Dieteman, a drifter who slept in Hausner's living room for four months before their arrest, gave damning testimony against his former roommate.
Dieteman told jurors that he and Hausner found humor at the sight of one of their seriously injured victims, who held his stomach and appeared angry.
Hausner's lawyers told jurors that Dieteman gave authorities bad information in hopes of getting out of the death penalty.
Prosecutors said Hausner carried out the shootings for fame and kept news clippings of the crimes as trophies.
Dieteman told jurors that he and Hausner often followed news accounts of the killings because they wanted to see which leads investigators were pursuing. Hausner said there was nothing wrong with his collection of news clippings.
Hausner cast himself as busy divorced father of a sick daughter, a ladies' man and a go-getter with side jobs in standup comedy, bartending and boxing photography. He also made an appearance in a TV commercial for a personal injury law firm.
As a murder defendant, Hausner took several unusual steps. Shortly after his arrest, he held a jailhouse news conference that ended when his newly appointed public defender entered the room and whispered that he should stop talking to reporters.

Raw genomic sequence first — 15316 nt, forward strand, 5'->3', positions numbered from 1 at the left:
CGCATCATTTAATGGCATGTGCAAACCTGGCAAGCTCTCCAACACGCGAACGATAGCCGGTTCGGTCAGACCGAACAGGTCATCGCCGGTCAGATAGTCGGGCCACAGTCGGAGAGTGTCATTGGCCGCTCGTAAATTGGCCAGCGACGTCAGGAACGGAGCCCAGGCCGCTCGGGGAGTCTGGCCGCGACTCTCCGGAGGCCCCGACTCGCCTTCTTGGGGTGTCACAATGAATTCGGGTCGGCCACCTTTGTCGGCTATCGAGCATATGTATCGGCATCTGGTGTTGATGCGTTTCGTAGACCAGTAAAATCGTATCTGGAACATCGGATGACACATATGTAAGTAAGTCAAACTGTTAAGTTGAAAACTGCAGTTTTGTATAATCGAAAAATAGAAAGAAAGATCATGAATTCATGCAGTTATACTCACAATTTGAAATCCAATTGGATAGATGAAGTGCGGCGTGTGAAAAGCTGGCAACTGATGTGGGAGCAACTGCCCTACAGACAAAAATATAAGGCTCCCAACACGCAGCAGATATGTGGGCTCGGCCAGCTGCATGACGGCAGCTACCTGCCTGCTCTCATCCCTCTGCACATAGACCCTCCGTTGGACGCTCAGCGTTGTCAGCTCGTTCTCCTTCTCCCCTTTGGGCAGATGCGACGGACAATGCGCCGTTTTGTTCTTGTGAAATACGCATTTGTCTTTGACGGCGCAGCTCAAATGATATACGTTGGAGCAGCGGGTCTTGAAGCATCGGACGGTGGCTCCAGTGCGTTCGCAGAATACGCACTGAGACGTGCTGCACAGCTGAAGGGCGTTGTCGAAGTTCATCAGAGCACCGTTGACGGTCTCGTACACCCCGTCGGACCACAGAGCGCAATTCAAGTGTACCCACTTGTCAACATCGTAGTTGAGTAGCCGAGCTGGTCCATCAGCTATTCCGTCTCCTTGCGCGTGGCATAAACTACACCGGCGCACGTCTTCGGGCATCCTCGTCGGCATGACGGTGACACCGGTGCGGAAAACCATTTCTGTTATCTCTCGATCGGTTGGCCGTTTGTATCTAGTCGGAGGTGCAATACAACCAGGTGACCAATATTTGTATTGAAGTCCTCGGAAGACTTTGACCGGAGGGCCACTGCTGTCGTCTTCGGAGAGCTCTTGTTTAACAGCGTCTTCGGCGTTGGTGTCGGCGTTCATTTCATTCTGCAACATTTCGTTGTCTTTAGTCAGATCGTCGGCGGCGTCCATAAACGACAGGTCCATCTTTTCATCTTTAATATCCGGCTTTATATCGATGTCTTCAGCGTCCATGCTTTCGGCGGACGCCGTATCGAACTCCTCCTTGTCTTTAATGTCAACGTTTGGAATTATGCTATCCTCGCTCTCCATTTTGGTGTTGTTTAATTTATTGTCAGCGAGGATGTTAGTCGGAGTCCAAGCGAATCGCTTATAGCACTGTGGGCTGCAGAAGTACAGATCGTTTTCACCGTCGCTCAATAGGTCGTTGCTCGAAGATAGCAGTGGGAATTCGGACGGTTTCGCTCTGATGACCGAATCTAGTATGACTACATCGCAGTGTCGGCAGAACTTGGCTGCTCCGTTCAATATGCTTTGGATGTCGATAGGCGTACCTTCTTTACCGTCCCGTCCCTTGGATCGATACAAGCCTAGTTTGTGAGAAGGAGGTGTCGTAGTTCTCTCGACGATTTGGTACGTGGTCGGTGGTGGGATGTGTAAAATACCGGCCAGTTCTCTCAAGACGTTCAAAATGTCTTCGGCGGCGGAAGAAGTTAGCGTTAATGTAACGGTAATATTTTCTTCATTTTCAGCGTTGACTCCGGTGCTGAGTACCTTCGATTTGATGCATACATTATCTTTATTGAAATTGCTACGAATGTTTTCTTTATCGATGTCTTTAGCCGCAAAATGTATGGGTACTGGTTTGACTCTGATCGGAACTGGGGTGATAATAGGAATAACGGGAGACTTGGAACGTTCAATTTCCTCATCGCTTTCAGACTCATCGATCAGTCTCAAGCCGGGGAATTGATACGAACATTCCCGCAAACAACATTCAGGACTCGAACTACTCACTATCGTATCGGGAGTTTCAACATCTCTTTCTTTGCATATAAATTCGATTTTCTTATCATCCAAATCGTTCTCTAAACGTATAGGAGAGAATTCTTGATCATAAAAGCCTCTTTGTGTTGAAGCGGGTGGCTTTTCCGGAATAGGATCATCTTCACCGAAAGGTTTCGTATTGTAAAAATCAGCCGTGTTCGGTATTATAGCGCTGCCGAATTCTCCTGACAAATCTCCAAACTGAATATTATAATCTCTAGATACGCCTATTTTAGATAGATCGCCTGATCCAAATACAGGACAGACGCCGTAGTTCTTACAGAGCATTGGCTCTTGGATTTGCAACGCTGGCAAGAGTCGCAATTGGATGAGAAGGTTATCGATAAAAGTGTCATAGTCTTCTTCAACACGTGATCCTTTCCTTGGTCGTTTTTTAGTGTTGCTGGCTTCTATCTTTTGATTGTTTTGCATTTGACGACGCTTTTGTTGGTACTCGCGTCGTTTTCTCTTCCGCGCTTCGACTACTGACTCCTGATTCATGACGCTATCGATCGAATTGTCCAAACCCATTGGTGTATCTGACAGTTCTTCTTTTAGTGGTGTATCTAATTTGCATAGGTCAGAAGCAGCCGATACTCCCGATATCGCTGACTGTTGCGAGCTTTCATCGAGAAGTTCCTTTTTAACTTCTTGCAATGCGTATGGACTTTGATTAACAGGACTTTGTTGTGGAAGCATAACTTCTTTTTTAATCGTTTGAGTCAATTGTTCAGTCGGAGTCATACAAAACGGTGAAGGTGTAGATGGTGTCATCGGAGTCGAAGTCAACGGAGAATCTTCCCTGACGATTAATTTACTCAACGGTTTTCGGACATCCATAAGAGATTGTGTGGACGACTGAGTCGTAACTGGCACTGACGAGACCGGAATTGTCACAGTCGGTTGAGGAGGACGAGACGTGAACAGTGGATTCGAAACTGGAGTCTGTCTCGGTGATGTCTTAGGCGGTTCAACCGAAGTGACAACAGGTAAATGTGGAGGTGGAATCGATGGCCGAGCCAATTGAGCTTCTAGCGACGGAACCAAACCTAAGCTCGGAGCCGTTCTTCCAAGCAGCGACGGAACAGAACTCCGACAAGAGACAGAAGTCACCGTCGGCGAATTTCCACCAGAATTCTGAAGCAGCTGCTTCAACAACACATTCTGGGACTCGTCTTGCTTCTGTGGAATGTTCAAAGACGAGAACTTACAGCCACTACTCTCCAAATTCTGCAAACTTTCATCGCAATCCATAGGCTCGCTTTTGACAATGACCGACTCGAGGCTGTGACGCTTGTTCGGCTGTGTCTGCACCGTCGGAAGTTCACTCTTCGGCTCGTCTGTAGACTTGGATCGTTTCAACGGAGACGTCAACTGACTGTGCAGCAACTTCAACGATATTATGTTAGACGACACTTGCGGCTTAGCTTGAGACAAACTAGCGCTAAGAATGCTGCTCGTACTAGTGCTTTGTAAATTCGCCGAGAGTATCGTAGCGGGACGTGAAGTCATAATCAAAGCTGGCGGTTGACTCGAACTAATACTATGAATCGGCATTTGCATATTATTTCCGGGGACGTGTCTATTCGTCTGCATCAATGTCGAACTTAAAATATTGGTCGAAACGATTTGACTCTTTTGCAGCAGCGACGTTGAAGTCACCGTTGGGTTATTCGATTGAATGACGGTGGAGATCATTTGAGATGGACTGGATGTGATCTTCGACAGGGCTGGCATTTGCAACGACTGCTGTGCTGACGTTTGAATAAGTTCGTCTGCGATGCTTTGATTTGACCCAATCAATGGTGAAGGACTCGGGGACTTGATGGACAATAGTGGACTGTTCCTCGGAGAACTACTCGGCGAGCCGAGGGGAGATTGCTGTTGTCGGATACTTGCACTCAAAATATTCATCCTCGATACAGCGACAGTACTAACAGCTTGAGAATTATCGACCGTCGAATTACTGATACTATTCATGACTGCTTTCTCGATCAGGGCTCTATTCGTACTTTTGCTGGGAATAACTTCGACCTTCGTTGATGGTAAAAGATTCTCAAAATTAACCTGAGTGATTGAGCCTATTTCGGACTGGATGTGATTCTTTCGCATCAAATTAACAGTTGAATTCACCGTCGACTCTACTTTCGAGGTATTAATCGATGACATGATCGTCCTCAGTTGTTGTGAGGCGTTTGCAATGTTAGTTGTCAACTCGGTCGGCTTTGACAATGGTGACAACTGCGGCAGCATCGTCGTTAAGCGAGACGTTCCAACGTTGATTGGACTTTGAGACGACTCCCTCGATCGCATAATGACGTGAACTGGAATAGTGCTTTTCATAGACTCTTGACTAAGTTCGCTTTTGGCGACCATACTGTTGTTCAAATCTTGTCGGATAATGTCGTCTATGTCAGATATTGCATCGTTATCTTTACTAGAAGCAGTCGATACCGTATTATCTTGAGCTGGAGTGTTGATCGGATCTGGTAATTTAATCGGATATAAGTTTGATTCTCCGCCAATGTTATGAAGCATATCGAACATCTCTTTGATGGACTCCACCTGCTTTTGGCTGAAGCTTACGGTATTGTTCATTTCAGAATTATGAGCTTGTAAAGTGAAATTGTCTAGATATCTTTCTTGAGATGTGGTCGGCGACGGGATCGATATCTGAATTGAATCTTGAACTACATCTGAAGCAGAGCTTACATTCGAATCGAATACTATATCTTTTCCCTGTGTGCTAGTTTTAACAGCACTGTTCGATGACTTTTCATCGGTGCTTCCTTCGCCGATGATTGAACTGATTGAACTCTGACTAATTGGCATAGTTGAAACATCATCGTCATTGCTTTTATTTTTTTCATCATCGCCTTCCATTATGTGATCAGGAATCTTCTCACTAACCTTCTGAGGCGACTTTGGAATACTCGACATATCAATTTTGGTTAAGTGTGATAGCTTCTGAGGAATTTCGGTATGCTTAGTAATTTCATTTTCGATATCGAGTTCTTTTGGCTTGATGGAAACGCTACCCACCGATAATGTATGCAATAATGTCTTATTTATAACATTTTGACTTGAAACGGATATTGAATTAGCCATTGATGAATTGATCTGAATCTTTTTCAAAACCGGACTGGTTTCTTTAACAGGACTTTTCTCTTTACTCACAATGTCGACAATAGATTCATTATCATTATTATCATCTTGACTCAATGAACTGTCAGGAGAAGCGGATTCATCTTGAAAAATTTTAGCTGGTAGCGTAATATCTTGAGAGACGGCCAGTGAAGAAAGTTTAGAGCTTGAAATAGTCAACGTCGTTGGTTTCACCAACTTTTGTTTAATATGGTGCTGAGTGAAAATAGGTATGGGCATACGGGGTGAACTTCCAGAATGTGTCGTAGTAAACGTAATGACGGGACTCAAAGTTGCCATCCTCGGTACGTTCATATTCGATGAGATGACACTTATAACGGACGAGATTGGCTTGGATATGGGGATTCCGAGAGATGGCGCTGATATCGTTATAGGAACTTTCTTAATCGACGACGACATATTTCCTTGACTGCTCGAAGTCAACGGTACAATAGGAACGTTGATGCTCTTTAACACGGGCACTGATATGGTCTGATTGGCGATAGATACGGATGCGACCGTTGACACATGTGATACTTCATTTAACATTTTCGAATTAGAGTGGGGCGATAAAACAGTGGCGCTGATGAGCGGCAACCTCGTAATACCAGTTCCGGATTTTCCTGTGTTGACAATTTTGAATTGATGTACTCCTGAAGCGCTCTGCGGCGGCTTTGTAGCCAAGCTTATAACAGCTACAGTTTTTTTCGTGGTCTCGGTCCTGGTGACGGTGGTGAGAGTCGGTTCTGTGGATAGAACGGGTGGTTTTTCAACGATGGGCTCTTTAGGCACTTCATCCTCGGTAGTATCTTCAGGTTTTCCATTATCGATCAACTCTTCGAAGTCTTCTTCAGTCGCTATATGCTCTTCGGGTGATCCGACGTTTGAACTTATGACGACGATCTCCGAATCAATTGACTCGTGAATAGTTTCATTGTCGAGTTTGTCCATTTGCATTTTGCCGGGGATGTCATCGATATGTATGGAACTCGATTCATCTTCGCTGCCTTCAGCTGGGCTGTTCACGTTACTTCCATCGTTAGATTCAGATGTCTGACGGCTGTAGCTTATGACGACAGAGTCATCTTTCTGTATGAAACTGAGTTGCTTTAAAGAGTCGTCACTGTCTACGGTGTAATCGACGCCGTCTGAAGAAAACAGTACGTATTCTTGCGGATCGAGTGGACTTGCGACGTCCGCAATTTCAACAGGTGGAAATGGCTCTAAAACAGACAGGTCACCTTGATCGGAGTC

His decision to take the stand in his own defense exposed him to tough questioning from prosecutors. Hausner admitted that he misrepresented himself to investigators who were looking into two arsons allegedly tied to the case and lying to investigators about where he threw away one of his guns.
In talking to jurors about how the names of infamous serial killers arose during a police interview, Hausner said he was fascinated with serial killers Charles Starkweather and Jeffrey Dahmer, saying he wondered how Dahmer could eat the remains of some of his victims and then go to work the next day.
In a statement to jurors just before deliberations began in his trial's penalty phase, Hausner said the Hausner name would likely become as infamous as Charles Manson's.
Hausner's brother, Jeff Hausner, pleaded guilty in 2007 to a stabbing and is serving a 7 1/2-year prison term. He was indicted in another stabbing attack related to the Serial Shooter case last summer. He has pleaded not guilty in that case.